The Sufi and the Royal Court

Book review

Zubair Qureshi

Islamabad—A recently published book ‘The War that Wasn’t’ has been reviewed and critically appreciated by a popular writer Muhammad Asim Butt. According to the reviewer, we are one of the regions very conducive for spiritual development, having a strong and extensive tradition of Sufi movements both in Hindu and Muslim fractions of the society. Due to certain social and political circumstances these Sufis played a multi dimensional role in the society in the medieval india during sultanate period, acting as spiritual guide to the common folk, on the one hand and their representatives in the political scenario on the other hand.
In his words, Asim Butt says Sufi’s role as a socio political leader is rarely discussed. It is Dr Fatima Hussain who drew our attention to this vitally important aspect of their lives which played an effective role in the socio political scenario especially during the Sultanate period in Delhi. Dr Fatima Hussein, a scholar having command over this particular topic of Sufism in the subcontinent, in her new well researched book ‘The War that Wasn’t: The Sufi and the Sultanate’, originally her thesis for doctorate, describes in detail this commonly unnoticed aspect of the lives of these reverent and holy people.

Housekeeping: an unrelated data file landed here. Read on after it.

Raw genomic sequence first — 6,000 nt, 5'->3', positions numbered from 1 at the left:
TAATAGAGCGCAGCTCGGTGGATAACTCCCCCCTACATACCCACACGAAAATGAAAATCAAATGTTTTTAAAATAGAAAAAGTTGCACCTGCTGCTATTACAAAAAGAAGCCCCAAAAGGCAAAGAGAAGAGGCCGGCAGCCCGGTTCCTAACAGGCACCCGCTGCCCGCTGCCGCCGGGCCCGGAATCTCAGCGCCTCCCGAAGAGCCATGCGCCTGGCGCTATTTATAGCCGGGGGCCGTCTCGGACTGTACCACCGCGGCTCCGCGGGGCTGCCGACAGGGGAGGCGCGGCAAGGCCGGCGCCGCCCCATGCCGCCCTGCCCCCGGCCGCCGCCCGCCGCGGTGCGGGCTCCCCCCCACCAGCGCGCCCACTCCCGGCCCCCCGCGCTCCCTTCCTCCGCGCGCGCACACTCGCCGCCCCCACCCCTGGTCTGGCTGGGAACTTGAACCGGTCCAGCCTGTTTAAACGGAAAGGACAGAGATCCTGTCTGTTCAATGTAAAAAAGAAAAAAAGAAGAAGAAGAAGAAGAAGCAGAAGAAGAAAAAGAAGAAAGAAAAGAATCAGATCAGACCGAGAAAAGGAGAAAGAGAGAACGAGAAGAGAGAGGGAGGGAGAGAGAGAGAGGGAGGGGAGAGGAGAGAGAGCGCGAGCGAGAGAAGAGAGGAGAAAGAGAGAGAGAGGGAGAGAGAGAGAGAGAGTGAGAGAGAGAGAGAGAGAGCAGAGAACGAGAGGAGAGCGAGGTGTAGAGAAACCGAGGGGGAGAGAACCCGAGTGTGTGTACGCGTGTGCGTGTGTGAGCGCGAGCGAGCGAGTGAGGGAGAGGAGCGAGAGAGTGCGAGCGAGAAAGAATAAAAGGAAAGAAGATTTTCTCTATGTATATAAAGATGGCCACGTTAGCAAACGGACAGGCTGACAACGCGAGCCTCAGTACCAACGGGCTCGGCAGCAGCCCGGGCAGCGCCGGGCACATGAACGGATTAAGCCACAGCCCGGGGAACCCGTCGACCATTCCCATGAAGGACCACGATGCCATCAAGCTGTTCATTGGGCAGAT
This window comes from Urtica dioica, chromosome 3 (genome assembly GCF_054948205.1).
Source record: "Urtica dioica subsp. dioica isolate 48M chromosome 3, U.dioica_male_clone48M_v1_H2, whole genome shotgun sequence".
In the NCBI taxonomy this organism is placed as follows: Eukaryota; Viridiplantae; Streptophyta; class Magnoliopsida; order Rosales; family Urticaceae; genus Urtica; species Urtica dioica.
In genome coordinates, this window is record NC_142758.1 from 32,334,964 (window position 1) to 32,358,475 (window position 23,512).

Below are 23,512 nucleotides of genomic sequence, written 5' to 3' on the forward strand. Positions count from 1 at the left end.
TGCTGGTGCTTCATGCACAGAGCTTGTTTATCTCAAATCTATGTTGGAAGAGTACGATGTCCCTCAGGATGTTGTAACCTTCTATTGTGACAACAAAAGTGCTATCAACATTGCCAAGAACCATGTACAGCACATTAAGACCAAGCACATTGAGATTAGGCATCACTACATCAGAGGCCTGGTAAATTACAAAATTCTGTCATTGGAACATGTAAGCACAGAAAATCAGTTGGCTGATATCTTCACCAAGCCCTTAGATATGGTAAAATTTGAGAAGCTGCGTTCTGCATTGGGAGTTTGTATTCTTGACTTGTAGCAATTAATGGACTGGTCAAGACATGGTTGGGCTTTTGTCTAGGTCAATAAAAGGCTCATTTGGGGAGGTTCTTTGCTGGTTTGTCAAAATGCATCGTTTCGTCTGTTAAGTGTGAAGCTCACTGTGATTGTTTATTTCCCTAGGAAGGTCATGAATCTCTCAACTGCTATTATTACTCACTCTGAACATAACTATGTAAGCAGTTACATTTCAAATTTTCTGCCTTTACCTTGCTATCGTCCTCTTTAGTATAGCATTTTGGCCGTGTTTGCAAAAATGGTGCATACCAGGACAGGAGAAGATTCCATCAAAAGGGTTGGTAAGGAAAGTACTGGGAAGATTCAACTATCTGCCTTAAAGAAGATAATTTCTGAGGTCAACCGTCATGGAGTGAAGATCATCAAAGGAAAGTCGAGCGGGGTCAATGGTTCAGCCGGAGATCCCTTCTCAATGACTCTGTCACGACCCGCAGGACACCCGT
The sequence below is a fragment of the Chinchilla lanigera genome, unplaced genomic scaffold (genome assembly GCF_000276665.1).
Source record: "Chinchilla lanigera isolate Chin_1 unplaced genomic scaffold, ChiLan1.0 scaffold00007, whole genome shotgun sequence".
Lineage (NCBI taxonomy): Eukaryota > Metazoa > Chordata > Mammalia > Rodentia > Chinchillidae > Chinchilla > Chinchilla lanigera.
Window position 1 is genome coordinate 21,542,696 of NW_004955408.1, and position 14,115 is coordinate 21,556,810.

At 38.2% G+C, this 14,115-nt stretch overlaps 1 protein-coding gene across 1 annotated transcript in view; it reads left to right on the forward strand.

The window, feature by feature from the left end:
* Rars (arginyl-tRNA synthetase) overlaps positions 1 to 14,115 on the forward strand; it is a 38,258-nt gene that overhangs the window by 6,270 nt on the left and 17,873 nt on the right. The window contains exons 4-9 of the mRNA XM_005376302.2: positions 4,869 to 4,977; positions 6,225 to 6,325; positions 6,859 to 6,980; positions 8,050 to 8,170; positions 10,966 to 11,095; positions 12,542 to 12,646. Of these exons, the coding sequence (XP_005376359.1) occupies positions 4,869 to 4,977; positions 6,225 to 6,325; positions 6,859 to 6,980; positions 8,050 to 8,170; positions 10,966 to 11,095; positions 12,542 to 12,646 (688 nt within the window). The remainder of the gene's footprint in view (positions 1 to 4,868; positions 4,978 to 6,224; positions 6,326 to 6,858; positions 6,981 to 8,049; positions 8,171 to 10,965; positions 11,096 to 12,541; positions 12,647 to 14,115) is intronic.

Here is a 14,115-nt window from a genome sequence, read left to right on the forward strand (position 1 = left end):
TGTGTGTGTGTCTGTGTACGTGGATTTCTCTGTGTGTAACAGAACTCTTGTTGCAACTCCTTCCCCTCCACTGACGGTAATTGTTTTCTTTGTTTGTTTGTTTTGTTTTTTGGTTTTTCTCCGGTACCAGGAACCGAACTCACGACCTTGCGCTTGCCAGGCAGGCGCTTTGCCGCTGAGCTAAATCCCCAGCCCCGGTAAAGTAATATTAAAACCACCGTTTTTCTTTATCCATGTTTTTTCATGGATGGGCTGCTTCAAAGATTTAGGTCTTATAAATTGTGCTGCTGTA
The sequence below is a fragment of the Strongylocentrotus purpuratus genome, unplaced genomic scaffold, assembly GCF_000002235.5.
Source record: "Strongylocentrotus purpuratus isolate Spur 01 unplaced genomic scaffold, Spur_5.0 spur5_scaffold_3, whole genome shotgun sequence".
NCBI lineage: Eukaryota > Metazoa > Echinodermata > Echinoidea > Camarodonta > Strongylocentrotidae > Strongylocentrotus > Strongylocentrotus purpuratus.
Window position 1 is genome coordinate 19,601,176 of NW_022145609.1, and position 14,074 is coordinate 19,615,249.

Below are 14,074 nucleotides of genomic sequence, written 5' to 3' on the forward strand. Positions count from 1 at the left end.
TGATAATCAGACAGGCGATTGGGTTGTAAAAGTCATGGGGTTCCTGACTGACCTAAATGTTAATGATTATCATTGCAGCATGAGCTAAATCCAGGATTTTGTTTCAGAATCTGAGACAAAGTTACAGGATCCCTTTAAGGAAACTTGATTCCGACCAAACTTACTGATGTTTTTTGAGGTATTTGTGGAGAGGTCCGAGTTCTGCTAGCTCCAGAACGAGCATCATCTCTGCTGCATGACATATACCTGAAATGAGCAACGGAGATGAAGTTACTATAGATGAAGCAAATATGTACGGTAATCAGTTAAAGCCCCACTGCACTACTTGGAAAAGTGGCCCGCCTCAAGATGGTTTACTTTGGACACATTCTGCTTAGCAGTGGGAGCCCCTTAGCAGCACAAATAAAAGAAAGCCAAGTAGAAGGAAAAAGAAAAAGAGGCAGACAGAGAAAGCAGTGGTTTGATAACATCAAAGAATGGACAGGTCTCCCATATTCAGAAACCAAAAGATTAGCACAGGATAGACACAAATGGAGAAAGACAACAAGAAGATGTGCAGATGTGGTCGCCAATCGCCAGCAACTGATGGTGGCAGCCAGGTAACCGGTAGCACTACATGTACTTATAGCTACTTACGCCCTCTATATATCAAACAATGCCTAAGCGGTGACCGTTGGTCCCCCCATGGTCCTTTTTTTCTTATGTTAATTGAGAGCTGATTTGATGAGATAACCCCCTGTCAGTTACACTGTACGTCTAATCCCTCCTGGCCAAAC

Dr Fatima Hussein teaches history at Delhi University and have published a number of articles on history, peace, conflict resolution and women’s emancipation. She has also edited a book ‘Sufism and Bhakti Movement: Contemporary Relevance’, having established herself an authority on the subject of Sufism especially in the context of social politics in the subcontinent.

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